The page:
Port Milang Historic Railway Museum officially received their registration certificate marking their entry into the Community Museums Program, History SA’s Museums Standards program last Monday. The occasion was as unique as it was auspicious.
The framed certificate was presented by History SA’s new CEO Greg Mackie to the museum’s President Allan McInnes, whilst standing on the front of the museum’s latest exhibit, their historic diesel Loco 351 before His Excellency the Honourable Hieu Van Le AO Governor of South Australia and Mrs Lan Le, Mr Adrian Pederick MP, State Member for Hammond and Councillor Katherine Stanley-Murray, Deputy Mayor of the Alexandrina Council and a large gathering of locals and railway enthusiasts.
The world and his dog (actually several dogs) seemed to be present at the Port Milang Railway Museum for the event, gathering along the line in front of the old railway station on Daranda Terrace to not only welcome South Australia’s Governor to their small town of just over 500 people but to also celebrate the museum’s 25 years of development.
The sun shone on Loco 351 in its new orange livery which brightened up the skyline and backdrop of Milang’s holiday shacks alongside the shores of Lake Alexandrina. Museum secretary Peter Lucas welcomed guests and introduced the two members of Milang School who did a great job telling the history of their town to the audience. Following the certificate handover, His Excellency the Hon Hieu Van Le addressed the guests also from the front of the train, reminding everyone that he was following in the footsteps of former Governor, Dame Roma Mitchell, who had performed the re-opening ceremony of the railway station as a museum in 1992.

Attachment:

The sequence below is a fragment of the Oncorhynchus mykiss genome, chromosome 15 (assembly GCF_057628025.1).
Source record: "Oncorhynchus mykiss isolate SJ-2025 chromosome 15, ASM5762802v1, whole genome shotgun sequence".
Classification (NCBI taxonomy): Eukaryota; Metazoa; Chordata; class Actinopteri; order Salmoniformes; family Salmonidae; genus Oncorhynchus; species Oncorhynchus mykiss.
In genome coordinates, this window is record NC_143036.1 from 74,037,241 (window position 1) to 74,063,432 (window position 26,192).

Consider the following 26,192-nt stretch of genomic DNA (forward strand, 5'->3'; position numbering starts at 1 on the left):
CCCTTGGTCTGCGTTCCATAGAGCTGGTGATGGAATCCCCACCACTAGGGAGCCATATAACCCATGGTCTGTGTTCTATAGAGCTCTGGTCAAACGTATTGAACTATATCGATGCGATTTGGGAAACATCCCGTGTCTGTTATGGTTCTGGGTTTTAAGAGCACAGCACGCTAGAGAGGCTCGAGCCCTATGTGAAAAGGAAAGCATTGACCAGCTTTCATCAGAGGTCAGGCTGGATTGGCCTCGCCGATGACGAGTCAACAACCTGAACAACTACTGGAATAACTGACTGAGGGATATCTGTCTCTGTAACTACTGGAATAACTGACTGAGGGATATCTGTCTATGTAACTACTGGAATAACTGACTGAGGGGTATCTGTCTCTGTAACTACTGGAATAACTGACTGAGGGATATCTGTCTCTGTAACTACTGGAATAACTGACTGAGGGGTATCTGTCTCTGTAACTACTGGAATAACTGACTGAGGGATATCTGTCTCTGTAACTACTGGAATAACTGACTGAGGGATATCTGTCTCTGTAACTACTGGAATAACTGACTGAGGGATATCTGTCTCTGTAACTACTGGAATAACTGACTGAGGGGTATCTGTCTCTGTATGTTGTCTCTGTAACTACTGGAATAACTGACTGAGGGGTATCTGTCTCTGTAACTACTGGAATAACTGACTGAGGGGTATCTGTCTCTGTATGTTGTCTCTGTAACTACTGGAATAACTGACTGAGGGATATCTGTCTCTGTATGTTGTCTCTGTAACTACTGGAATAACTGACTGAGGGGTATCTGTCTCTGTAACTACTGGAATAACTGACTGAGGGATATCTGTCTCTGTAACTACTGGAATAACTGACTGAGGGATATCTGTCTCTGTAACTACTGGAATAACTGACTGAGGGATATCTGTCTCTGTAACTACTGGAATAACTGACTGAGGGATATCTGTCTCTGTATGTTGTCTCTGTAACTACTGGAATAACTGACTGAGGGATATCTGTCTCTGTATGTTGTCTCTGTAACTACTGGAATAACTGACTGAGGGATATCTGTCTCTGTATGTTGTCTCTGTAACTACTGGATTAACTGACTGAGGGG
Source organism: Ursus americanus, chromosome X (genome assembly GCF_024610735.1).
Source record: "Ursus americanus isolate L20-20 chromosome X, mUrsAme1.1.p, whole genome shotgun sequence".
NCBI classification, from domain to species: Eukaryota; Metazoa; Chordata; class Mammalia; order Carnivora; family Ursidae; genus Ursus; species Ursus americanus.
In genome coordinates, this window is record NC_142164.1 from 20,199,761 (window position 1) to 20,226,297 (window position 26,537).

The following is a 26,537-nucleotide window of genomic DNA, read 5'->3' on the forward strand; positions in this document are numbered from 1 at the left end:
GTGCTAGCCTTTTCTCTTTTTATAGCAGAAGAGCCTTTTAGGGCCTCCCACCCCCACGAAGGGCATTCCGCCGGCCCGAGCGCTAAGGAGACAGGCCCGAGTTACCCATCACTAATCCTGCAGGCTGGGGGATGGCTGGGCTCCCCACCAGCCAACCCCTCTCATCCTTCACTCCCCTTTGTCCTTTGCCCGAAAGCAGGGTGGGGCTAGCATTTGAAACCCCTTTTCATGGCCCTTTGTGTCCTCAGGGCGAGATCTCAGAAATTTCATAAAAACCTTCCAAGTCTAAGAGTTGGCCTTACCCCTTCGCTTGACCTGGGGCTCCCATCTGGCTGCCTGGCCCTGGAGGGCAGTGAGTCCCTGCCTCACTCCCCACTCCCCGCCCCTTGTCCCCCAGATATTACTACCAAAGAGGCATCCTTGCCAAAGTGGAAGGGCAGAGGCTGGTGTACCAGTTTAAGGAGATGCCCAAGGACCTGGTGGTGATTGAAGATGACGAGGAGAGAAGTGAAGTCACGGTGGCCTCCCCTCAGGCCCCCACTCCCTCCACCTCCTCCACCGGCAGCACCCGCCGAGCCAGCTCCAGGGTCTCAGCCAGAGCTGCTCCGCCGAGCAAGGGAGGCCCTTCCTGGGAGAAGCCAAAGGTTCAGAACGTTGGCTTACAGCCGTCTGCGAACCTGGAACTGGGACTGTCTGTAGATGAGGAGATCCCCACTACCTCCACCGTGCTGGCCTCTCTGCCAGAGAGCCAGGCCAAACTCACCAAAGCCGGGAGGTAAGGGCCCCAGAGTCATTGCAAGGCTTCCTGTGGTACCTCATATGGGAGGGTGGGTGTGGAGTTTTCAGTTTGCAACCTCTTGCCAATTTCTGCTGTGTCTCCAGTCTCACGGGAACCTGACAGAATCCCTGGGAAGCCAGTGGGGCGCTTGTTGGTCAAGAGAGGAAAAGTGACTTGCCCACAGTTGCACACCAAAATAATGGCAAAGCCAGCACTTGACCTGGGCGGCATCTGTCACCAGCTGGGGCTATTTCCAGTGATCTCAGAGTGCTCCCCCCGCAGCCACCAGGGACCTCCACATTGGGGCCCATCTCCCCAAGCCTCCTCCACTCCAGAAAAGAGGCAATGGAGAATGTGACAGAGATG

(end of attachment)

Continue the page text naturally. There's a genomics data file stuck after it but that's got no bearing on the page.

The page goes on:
However 25 years later, His Excellency had a different unveiling to perform. Accompanied by Peter Lucas and Allan McInnes, he proceeded to the other end of the Loco 351 where he cut the ribbon across the cab’s steps to officially open South Australian Railways locomotive 351 and its driving simulator.
SAR Loco 351 was recently gifted to the Milang Railway Museum from the National Railway Museum in Port Adelaide and restored by Milang volunteers. With the introduction of some simple but clever electronic gadgetry, it is now possible to ‘drive’ the loco using the simulator. Visitors can sit in the driver’s seat, appear to start up the train, sound the horn and drive the loco along the line, all without leaving the station! Appropriate sound effects and a large computer monitor showing a film of the train moving in sync with the steering mechanism simulates the driving experience.
A tour of the museum and a delicious afternoon tea completed the successful afternoon proceedings.
History SA’s Community History Officers are currently working with Milang Railway Museum to complete their new Light Railway Centre, the interpretation of which is being part-funded by a Community Museums Program (CMP) grant.
More pictures of Milang Railway Museum’s 27 June celebration can be seen here